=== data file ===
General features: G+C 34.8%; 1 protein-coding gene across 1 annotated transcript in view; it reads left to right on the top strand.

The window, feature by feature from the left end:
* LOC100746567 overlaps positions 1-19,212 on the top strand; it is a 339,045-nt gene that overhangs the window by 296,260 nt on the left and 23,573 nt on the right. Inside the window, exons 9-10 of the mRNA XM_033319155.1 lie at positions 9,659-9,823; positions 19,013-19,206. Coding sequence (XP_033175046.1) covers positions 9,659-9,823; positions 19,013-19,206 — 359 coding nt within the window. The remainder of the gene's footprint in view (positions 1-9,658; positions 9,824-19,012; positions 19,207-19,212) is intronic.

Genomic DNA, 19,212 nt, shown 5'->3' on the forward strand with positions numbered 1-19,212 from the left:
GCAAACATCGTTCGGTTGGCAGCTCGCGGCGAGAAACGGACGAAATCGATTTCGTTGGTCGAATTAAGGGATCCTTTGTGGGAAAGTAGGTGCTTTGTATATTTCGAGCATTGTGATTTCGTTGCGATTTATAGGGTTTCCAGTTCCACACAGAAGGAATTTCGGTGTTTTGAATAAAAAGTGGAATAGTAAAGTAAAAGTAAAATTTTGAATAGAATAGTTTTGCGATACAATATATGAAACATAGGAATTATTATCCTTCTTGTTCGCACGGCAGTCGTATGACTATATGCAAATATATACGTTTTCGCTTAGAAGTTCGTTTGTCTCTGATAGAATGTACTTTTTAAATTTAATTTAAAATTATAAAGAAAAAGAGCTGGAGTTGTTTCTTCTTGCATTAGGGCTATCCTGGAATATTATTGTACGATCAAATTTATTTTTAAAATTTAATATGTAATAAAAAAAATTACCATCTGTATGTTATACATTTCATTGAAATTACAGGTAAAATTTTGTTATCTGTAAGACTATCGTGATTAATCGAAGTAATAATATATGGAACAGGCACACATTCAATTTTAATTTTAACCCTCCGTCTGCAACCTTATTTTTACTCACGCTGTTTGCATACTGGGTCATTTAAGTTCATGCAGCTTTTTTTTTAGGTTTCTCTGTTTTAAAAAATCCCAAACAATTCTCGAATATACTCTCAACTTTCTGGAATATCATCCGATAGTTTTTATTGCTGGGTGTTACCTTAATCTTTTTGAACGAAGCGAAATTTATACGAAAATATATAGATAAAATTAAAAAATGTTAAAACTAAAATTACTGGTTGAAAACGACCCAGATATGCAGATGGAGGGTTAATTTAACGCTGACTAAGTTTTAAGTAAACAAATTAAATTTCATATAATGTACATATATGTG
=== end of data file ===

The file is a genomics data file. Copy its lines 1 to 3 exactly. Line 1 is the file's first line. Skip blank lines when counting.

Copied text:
General features: G+C 34.8%; 1 protein-coding gene across 1 annotated transcript in view; it reads left to right on the top strand.

The window, feature by feature from the left end:
* LOC100746567 overlaps positions 1-19,212 on the top strand; it is a 339,045-nt gene that overhangs the window by 296,260 nt on the left and 23,573 nt on the right. Inside the window, exons 9-10 of the mRNA XM_033319155.1 lie at positions 9,659-9,823; positions 19,013-19,206. Coding sequence (XP_033175046.1) covers positions 9,659-9,823; positions 19,013-19,206 — 359 coding nt within the window. The remainder of the gene's footprint in view (positions 1-9,658; positions 9,824-19,012; positions 19,207-19,212) is intronic.